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Court Fines German Daily for Publishing Fake News About the Iranian Mojahedin-e Khalq (MEK)

As the Iranian regime has been stuck in domestic and foreign quagmires, it resorted to relaunch misinformation campaign against its true opposition MEK

The Hamburg court said allegations that the MEK “tortures” dissident members and “bans relatives” from visiting the group’s camp, Ashraf 3, in Albania, are false.

The ruling came following a lawsuit filed by the National Council of Resistance of Iran (NCRI) against FAZ over its slanderous and defamatory allegations against the MEK and its members residing in Albania.

FAZ has since deleted the relevant passages from its May 13, 2020 article entitled, “The Devil Should Be Living in Tirana”.

The court also ordered the newspaper to not repeat the allegations, which the MEK argues were part of a demonization campaign by Iran’s Intelligence Ministry with the help of some foreign Iran-friendly journalists.

The paper had quoted so-called ‘ex-members’ of the MEK, which the group says were in fact Iranian intelligence agents, as claiming that the MEK tortured dissident members. It also claimed members were forbidden from contacting their relatives and possessing mobile phones. The third allegation struck down by the court was that MEK members were transferred from Iraq to Albania with the help of Saudi Arabia.

The Hamburg court ruled that it should be assumed that all these allegations are untrue. It added that even if FAZ had only presented the claims as ‘allegations’, still the “principles of permissible reporting” have not been observed, and the MEK and NCRI have not been properly heard.

FAZ was ordered to bear all the court costs. It was also ordered to pay a fine of up to €250,000 to be determined by the court for each case of a violation of the court order. If this amount cannot be secured, a detention order for up to a maximum of six months (for each item in place of the maximum fine of 250,000 Euros, for a total of a maximum of two years) will be issued.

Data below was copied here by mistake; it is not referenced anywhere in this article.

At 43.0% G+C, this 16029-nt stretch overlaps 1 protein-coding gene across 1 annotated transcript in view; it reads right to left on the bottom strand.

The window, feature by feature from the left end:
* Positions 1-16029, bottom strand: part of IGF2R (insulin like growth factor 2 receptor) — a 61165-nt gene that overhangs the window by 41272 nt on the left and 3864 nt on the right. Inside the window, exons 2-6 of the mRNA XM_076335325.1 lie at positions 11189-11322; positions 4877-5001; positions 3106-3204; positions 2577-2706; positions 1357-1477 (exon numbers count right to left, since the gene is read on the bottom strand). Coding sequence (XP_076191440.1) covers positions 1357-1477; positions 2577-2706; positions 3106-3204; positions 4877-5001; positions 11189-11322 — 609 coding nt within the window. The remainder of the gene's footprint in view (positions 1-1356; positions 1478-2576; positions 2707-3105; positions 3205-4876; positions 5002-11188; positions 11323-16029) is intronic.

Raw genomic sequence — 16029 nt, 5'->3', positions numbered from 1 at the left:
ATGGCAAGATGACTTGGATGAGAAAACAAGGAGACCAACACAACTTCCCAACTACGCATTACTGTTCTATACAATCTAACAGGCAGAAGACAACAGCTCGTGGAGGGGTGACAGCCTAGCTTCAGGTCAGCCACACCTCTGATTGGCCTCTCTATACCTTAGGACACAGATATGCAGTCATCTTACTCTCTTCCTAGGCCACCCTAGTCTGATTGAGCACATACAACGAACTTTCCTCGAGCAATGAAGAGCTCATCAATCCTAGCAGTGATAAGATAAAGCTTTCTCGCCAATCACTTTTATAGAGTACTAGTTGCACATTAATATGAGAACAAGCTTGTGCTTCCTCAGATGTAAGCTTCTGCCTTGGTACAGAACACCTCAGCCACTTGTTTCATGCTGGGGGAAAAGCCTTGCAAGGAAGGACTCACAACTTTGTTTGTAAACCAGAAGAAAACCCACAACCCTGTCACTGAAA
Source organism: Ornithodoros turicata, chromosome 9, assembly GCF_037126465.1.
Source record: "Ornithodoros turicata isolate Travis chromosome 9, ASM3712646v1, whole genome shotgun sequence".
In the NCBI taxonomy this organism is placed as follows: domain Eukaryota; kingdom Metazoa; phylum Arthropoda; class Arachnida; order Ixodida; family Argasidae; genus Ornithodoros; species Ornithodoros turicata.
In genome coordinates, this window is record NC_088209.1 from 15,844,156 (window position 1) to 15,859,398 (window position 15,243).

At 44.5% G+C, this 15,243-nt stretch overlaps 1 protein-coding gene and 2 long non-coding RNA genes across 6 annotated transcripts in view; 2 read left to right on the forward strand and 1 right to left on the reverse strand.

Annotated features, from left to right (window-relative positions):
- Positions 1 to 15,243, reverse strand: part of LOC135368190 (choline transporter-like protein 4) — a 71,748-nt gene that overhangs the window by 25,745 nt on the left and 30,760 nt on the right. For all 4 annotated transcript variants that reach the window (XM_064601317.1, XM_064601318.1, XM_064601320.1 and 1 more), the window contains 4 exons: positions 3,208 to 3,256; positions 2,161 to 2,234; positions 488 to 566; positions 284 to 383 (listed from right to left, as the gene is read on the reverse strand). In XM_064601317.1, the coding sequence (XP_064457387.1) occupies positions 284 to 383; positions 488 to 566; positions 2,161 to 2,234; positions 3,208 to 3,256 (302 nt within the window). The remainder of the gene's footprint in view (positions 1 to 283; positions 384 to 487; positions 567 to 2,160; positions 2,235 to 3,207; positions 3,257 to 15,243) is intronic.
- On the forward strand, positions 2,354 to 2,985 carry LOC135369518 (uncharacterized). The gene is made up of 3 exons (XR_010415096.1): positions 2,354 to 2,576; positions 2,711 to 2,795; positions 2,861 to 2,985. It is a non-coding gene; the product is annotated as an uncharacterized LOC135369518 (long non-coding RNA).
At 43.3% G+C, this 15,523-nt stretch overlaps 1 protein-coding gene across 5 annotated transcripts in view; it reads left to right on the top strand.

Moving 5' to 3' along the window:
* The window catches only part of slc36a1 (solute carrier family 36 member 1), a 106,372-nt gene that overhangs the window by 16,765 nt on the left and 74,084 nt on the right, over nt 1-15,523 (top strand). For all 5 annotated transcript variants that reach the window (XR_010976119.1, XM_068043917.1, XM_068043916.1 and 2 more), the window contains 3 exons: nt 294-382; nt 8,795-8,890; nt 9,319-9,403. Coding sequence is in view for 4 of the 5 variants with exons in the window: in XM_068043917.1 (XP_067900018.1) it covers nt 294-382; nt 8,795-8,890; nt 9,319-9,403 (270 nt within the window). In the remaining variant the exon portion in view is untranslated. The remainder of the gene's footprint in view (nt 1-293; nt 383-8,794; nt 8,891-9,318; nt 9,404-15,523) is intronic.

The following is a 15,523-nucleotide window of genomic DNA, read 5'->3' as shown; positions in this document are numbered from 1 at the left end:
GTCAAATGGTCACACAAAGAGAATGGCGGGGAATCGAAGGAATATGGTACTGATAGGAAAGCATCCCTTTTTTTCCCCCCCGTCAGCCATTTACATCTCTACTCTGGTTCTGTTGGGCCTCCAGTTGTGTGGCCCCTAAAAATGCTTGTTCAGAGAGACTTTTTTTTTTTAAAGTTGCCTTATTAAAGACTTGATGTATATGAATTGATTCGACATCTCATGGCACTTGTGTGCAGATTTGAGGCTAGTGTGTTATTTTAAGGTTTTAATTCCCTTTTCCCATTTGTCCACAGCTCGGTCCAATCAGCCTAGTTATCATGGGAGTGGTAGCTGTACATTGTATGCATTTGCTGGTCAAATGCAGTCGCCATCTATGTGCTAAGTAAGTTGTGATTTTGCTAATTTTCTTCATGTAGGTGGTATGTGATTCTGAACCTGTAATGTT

After the publication of the article on FAZ.net, the NCRI’s German Representative Office had contacted the paper’s editorial board and provided documents refuting its allegations. The paper only removed three blatant errors but kept others on its website. The NCRI then filed a judicial complaint against FAZ.

In a separate ruling on March 21, 2019, a Hamburg court issued an injunction, ordering the German magazine Der Spiegel to remove two similar defamatory allegations in its February 16, 2019 issue against the MEK and MEK members in Albania and to not repeat them. Like FAZ, Der Spiegel was threatened with a fine up to €250,000 or up to six months’ imprisonment for each violation. Der Spiegel removed the relevant parts from the pdf version of the magazine on its German and English websites.

Read More:

Inside Iran’s Misinformation Campaign Against MEK in Albania

Iran’s regime has suffered a string of setbacks in recent years. These include the MEK’s relation to Albania, nationwide Iran protests demanding regime change, and the end of the US policy of appeasement toward Iran. During this time, Tehran has resorted to intense terrorism and disinformation campaigns against the MEK, believing this to be a remedy to its existential crisis. By spreading fake news, the regime justifies its massacre of MEK members in Iran and prepares the ground for its terrorist operations on European soil. Additionally, it presents a lie to Western circles that there is no alternative to this regime and that if it were overthrown, the conditions in Iran would be worse.

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